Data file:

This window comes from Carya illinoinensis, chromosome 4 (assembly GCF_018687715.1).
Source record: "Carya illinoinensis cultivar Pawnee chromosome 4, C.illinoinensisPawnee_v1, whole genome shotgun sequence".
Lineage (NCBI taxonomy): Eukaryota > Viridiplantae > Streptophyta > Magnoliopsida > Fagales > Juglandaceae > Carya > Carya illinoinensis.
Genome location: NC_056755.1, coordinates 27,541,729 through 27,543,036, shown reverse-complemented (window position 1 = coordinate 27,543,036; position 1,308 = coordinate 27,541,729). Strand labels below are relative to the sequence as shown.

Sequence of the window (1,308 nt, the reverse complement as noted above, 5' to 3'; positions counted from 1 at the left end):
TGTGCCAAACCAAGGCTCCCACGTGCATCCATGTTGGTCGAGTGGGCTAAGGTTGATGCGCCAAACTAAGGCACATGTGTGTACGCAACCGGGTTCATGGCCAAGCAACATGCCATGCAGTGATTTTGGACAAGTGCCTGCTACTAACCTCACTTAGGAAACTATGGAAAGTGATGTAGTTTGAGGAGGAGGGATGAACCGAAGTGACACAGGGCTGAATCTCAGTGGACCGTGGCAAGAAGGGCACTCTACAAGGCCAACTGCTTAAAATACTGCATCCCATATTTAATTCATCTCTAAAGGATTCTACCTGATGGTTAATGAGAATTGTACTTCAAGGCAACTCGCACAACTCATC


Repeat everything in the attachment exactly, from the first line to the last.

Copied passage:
This window comes from Carya illinoinensis, chromosome 4 (assembly GCF_018687715.1).
Source record: "Carya illinoinensis cultivar Pawnee chromosome 4, C.illinoinensisPawnee_v1, whole genome shotgun sequence".
Lineage (NCBI taxonomy): Eukaryota > Viridiplantae > Streptophyta > Magnoliopsida > Fagales > Juglandaceae > Carya > Carya illinoinensis.
Genome location: NC_056755.1, coordinates 27,541,729 through 27,543,036, shown reverse-complemented (window position 1 = coordinate 27,543,036; position 1,308 = coordinate 27,541,729). Strand labels below are relative to the sequence as shown.

Sequence of the window (1,308 nt, the reverse complement as noted above, 5' to 3'; positions counted from 1 at the left end):
TGTGCCAAACCAAGGCTCCCACGTGCATCCATGTTGGTCGAGTGGGCTAAGGTTGATGCGCCAAACTAAGGCACATGTGTGTACGCAACCGGGTTCATGGCCAAGCAACATGCCATGCAGTGATTTTGGACAAGTGCCTGCTACTAACCTCACTTAGGAAACTATGGAAAGTGATGTAGTTTGAGGAGGAGGGATGAACCGAAGTGACACAGGGCTGAATCTCAGTGGACCGTGGCAAGAAGGGCACTCTACAAGGCCAACTGCTTAAAATACTGCATCCCATATTTAATTCATCTCTAAAGGATTCTACCTGATGGTTAATGAGAATTGTACTTCAAGGCAACTCGCACAACTCATC